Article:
The creators of social network Parler have sued Amazon for ending a web hosting agreement after last week’s riot at the US Capitol. Parler claims Amazon Web Services severed ties to stop Parler from competing with the larger social platform Twitter, and it’s asking a court to stop Amazon from shutting down its account — arguing that an extended shutdown would be like “pulling the plug on a hospital patient on life support.”
Parler bills itself as a more permissive alternative to Facebook and Twitter, particularly as those sites have cracked down on President Donald Trump and his supporters for seeking to violently overturn the US election results. That stance has earned backlash from digital infrastructure companies. Apple and Google removed the Parler app from their stores, limiting its reach. Amazon dealt an even more fatal blow when it kicked Parler off AWS, taking the site down altogether.
The lawsuit sheds some light on Amazon’s rationale for banning Parler. In an email, Amazon’s moderation team says it is “troubled” by repeated policy violations. The email cites 98 posts that incite violence. It includes screenshots of a call to hang “traitors,” as well as an exhortation to “start systematicly assasinating [sic]” liberal leaders, supporters of the Black Lives Matter movement, and others in January — with a note that “I already have a news worthy event planned.” Amazon said publicly that it “cannot provide services to a customer that is unable to effectively identify and remove content that encourages or incites violence against others.”
AWS is the world’s largest cloud service provider, controlling approximately one-third of the market, followed by competitors like Google Cloud and Microsoft Azure. Parler argues that getting kicked off AWS was a “death knell” for the site, since it’s been unable to find another host. And it claims Amazon made the call to protect Twitter, since the two companies signed a multiyear deal for web services last year. It also says it was banned because of “political animus.”
Groups like the American Civil Liberties Union have questioned the power of infrastructure providers to suppress speech online. “It’s understandable that no company would want to be associated with the repellant speech that is now rampant,” ACLU attorney Ben Wizner told New York Times reporter Davey Alba. Nonetheless, “there will be times when large majorities of people want to repel speech that is genuinely important. So I think we should encourage, in a broad sense, companies like Amazon to embrace neutrality principles.”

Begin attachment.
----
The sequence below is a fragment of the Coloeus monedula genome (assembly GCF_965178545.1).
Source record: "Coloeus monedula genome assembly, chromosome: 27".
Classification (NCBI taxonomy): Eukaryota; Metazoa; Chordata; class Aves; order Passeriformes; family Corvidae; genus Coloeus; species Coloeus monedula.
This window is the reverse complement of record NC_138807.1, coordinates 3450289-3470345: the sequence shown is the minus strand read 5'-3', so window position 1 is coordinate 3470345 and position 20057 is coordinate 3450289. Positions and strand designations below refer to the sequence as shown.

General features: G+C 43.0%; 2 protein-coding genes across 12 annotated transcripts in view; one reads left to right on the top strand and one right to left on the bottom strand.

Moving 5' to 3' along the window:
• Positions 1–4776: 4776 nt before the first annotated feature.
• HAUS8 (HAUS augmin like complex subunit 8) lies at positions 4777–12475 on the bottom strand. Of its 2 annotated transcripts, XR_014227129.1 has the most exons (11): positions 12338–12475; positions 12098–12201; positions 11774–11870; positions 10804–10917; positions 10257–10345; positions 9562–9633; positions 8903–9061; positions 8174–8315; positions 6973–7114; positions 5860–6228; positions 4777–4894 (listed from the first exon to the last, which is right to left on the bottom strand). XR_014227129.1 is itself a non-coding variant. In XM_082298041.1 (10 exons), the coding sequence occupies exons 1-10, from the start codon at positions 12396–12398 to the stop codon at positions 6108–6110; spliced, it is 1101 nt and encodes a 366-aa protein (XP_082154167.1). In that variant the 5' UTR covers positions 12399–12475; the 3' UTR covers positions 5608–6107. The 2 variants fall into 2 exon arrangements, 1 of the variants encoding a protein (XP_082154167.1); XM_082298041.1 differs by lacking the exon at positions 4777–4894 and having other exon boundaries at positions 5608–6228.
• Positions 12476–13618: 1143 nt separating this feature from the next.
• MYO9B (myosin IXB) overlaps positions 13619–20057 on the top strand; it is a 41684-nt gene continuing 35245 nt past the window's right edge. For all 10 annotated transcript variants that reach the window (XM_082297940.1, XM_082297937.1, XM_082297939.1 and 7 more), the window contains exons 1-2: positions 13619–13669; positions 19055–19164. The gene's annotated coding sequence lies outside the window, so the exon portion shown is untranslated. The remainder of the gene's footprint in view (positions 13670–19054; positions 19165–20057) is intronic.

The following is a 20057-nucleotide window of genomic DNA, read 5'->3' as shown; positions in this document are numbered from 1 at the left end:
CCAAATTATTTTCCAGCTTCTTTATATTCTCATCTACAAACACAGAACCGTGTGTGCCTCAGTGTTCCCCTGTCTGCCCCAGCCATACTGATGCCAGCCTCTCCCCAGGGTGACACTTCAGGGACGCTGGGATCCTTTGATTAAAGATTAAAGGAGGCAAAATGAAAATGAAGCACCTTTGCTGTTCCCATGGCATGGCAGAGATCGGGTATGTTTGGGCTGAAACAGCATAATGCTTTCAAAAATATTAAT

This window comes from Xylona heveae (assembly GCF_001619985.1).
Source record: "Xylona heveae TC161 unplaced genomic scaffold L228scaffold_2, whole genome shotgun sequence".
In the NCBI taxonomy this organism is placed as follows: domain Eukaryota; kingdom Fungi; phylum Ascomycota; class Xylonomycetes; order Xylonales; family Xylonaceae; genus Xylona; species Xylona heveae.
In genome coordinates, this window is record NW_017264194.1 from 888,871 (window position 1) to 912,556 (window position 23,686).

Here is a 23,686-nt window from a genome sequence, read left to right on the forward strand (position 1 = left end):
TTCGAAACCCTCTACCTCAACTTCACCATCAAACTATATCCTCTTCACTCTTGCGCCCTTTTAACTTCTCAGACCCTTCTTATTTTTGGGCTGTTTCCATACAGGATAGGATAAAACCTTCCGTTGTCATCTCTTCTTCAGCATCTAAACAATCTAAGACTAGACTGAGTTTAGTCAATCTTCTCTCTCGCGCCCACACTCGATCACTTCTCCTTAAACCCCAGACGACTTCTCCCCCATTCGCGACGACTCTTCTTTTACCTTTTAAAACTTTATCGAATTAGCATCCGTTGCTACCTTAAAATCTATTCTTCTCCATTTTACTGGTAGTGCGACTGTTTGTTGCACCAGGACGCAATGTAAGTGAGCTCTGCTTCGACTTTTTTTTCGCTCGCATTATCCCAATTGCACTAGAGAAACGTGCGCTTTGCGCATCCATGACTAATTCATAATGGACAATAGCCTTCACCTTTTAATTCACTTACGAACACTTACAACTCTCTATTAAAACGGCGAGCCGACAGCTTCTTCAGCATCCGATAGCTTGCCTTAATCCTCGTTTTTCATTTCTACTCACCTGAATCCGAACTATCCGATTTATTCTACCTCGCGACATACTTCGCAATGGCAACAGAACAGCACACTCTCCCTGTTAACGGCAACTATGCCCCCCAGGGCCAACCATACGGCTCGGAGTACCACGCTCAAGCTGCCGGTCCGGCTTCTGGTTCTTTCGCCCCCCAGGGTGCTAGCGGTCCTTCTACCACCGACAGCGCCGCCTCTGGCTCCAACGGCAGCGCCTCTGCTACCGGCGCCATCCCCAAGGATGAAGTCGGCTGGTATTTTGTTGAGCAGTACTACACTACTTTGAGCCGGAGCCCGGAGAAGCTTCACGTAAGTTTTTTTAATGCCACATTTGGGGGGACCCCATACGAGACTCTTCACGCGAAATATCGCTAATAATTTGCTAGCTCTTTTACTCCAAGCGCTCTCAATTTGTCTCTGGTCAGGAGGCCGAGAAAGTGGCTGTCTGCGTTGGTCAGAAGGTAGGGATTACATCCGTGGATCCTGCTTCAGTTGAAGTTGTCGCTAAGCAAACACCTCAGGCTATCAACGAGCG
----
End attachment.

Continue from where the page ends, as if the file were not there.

As a private company, however, Amazon has broad legal latitude to cut off customers. It’s also not necessarily responsible for Parler’s difficulty in finding a new host. While the suit says AWS’s public statements about moderation have “made Parler a pariah,” activists were already pressuring companies to cut ties with the site.
An Amazon spokesperson told The Verge that there was “no merit” to the suit’s claims. “AWS provides technology and services to customers across the political spectrum, and we respect Parler’s right to determine for itself what content it will allow. However, it is clear that there is significant content on Parler that encourages and incites violence against others, and that Parler is unable or unwilling to promptly identify and remove this content, which is a violation of our terms of service,” said the spokesperson. “We made our concerns known to Parler over a number of weeks and during that time we saw a significant increase in this type of dangerous content, not a decrease, which led to our suspension of their services Sunday evening.”
Parler’s lawsuit echoes a similar complaint by Gab, another social network favored by far-right figures. Gab sued Google in 2017 for kicking it off the Play Store, claiming it amounted to anti-competitive behavior. However, it dropped the suit after Google allowed it to resubmit the app for review.